When To Take Progesterone For Perimenopause

Discover the role progesterone plays in your body, what to expect as levels decline, and when to take progesterone for perimenopause.
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Once you hit your forties, you may begin to experience hormonal changes that can impact your physical, emotional, and mental wellbeing. From headaches and irritability to mood swings and night sweats, the symptoms of perimenopause and menopause affect 80% of women.

One of the hormones responsible for perimenopause or menopause symptoms is progesterone.

Discover the role progesterone plays in your body, what symptoms to expect as progesterone declines, and when to take progesterone for perimenopause symptoms.

Side note: you can get free access to this Hormone Restoration Masterclass to reveal what every woman needs to know about hormone restoration but her doctor will never tell her.

Understanding Perimenopause and Menopause

You’ve heard of menopause, the transitioning out of the reproductive years. You officially hit menopause when you’ve gone 12 months without a period. But for years leading up to that day, fluctuating hormones can lead to changes in your menstruation cycle and a myriad of symptoms.

This stage before menopause is known as perimenopause, the first stage of menopause. It’s also referred to as the menopause transition.

Perimenopause, or the menopause transition, can last for years. The average length of perimenopause is 7-14 years.

Race and ethnicity can strongly influence how long women experience perimenopause symptoms. The Study of Women’s Health Across the Nation (SWAN, a multiethnic cohort of 3302 women in midlife in the USA, found that Black women report the longest duration of perimenopause symptoms (10 years) compared with Hispanic women (9 years), non-Hispanic White women (6 years), and Japanese-American women and Chinese-American women (5 years).

For many women, the menopausal transition most often begins between ages 45 and 55.

During perimenopause, levels of two hormones produced in your ovaries, estrogen and progesterone, begin to vary.

What Does Progesterone Do?

Progesterone is a female sex hormone that contributes to menstruation and pregnancy.

Progesterone is released following the release of an egg during the ovulation phase of your menstrual cycle, preparing the body for pregnancy. Progesterone levels will fluctuate during the menstrual cycle. If the egg is fertilized, progesterone levels will remain elevated throughout the pregnancy.

If the egg is not fertilized, progesterone levels will drop, signaling the onset of menstruation.

One of the symptoms of low progesterone is the cessation of menstruation. But this hormone impacts more than just periods and pregnancies—progesterone plays a role in many functions.

Progesterone and Bone Health

Did you know that a pregnant woman has the highest levels of progesterone in the third trimester of her pregnancy, which just happens to be the period when 80% of her baby’s skeleton is mineralized? Progesterone helps with the increased demands of maintaining the bone health of not one but two skeletons during pregnancy: mother and baby.

A growing body of research shows that progesterone protects bone health and density. But as menopause creeps in and progesterone starts its descent, the risk of osteoporosis increases. Progesterone is active in maintaining women’s bone health and osteoporosis prevention.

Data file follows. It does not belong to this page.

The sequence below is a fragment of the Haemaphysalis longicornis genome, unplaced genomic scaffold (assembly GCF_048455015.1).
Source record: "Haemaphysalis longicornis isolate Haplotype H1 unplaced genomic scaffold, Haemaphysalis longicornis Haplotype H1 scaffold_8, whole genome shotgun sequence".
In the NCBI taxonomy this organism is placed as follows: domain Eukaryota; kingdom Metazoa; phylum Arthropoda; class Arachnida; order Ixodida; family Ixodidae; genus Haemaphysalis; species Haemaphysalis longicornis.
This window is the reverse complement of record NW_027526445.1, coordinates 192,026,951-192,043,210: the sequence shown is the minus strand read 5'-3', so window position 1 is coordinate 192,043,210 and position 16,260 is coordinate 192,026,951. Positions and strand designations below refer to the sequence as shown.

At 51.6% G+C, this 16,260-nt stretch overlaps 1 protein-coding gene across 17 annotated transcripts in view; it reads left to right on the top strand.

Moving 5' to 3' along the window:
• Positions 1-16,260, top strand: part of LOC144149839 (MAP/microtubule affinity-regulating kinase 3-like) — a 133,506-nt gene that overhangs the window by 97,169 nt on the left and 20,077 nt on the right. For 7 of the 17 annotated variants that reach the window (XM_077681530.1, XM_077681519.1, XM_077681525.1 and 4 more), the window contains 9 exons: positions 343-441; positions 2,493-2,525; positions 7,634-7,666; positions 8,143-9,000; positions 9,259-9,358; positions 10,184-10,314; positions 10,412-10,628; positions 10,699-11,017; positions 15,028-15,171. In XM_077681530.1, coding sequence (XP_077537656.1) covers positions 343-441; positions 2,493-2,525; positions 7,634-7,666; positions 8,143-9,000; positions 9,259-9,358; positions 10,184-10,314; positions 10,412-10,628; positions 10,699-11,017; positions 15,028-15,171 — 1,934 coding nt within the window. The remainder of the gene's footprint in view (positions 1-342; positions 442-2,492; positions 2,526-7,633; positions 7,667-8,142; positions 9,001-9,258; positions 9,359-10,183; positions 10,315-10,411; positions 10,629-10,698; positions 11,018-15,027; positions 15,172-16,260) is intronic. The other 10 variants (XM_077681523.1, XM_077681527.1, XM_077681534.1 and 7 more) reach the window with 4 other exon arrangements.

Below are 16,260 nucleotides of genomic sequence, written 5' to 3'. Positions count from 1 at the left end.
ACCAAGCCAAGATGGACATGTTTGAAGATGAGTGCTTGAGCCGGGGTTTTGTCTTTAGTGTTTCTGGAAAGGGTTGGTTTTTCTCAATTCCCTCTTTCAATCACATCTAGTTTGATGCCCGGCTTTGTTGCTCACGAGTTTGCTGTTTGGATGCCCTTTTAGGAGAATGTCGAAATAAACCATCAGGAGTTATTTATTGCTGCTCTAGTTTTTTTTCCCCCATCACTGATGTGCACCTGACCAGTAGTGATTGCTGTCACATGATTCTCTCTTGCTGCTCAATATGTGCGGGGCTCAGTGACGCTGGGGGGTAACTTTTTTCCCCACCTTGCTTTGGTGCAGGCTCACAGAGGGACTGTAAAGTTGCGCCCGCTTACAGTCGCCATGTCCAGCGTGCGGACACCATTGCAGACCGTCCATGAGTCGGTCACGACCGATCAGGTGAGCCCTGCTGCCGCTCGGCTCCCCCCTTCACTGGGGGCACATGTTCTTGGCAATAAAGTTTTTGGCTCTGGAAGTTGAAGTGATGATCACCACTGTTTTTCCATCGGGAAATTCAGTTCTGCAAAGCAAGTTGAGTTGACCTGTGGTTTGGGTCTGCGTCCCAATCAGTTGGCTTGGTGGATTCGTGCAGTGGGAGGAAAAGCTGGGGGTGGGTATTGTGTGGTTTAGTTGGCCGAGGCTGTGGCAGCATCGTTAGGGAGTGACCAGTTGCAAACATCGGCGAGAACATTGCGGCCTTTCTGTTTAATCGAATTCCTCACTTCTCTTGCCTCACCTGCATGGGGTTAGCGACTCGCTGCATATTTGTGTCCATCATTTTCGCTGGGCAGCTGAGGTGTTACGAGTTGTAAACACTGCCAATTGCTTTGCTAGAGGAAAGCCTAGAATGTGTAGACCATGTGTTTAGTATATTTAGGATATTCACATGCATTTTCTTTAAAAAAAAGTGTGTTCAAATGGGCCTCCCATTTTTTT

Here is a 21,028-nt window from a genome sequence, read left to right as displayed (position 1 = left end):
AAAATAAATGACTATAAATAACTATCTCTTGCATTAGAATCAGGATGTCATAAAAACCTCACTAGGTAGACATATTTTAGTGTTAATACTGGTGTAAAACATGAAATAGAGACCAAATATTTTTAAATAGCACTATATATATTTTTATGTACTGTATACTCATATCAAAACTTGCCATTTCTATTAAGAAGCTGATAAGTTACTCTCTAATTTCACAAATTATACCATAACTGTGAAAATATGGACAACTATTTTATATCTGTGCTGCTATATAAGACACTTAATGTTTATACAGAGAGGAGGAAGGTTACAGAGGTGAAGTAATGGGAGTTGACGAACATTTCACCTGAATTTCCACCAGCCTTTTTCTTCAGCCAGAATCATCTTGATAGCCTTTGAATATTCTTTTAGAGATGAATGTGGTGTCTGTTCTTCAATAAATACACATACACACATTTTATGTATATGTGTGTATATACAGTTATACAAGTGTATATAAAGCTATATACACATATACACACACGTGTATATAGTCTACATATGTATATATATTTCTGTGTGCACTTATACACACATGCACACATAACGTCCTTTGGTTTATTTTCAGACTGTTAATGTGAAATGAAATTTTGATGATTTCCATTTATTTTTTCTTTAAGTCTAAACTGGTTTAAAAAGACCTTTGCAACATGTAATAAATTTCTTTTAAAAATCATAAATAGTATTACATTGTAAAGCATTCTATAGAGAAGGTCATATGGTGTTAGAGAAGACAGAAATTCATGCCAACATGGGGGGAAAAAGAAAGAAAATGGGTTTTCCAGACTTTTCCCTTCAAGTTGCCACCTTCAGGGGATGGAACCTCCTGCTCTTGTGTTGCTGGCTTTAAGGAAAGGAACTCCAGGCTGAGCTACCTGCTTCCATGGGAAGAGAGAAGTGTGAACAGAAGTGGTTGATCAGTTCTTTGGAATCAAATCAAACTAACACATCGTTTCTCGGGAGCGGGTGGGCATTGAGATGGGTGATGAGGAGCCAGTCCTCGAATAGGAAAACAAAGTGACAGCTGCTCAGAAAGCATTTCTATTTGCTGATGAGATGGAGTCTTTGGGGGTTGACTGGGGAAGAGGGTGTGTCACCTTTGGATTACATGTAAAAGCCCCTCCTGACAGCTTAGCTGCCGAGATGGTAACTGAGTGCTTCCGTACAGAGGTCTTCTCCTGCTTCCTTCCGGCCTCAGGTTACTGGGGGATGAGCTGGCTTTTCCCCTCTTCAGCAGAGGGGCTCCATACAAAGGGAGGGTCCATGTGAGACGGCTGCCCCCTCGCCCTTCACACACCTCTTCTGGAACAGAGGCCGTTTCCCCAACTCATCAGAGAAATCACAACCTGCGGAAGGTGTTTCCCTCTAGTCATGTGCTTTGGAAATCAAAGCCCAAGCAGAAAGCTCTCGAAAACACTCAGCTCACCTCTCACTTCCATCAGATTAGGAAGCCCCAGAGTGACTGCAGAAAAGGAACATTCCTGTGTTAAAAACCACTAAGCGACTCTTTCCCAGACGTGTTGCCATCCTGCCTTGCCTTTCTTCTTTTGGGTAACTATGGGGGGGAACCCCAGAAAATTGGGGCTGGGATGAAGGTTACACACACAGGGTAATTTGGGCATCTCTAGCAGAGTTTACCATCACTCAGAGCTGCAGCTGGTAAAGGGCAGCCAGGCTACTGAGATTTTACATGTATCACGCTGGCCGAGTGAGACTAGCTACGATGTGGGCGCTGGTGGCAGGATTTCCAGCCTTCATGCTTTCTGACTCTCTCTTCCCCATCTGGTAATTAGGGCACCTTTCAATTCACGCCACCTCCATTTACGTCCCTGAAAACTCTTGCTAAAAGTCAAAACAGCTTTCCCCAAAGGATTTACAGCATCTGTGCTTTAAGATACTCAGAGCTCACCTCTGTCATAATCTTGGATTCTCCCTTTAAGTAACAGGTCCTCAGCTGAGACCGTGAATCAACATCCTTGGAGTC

Progesterone, Brain Function, and Nervous System Health

Progesterone may be known as the pregnancy hormone, but it just as easily could be called the brain and nervous system hormone, as well.

  • Progesterone helps protect your brain from traumatic injury and promotes healing after an injury.
  • Progesterone is essential for optimal fetal brain development.
  • Progesterone protects cognitive function.
  • Progesterone metabolizes into allopregnanolone, which produces calming, anti-anxiety, and possibly enhanced memory effects.

Progesterone and Mood Swings

Your mood can also swing wildly with falling progesterone levels during perimenopause.

Progesterone stimulates the production of GABA, which can help you sleep better, boost your mood, and help you feel relaxed. On the other hand, dropping progesterone levels can lower GABA production, leaving you feeling anxious, sad, or depressed.

Progesterone can also influence emotion processing and is related to the mood symptoms experienced by women with premenstrual syndrome (PMS) and premenstrual dysphoric disorder (PMDD).

Remember that next time you’re feeling inexplicably blue or unusually irritable – it could be the result of declining hormones.

Progesterone, Hot Flashes, and Night Sweats

Female reproductive hormones influence the regulation of your body temperature. Estradiol and progesterone affect thermoregulation, and progesterone plays a role in heat conservation and higher body temperatures.

Changing hormone levels during perimenopause and menopause can cause the part of the brain that controls your body temperature (your hypothalamus) to have trouble regulating body temperature.

Progesterone and Perimenopausal Migraines

Migraines can get really nasty when they strike – like a hammer pounding away inside your skull without mercy. If you’ve been having them frequently after hitting 40s, declining progesterones could be part of the story.

The bad news is this: declining progesterone levels during perimenopause can cause your migraines to increase in both severity and quantity. If you’re having migraines more often than normal, migraines that are more severe than usual, or that are lasting longer, it could be a sign of perimenopause.

The good news is that once you reach menopause and move into the postmenopausal phase, your migraines are likely to lessen in quantity and severity. They may even go away for good.

*While worsening migraines are a sign of perimenopause, changes to your headaches could also signal other medical issues. Please see a medical provider if you have worsening or changing headaches. 

Progesterone and Irregular Bleeding

Irregular bleeding is another telltale sign of waning progesterones during perimenopause. Low progesterone levels have been associated with irregular periods, shortened periods, and spotting.

When to Take Progesterone for Perimenopause

Because progesterone can affect so many systems and processes in your body, the signs of Low progesterone in women who aren’t pregnant can range from:

  • Irregular menstrual periods.
  • Headaches.
  • Mood changes, anxiety or depression.
  • Trouble sleeping.
  • Hot flashes.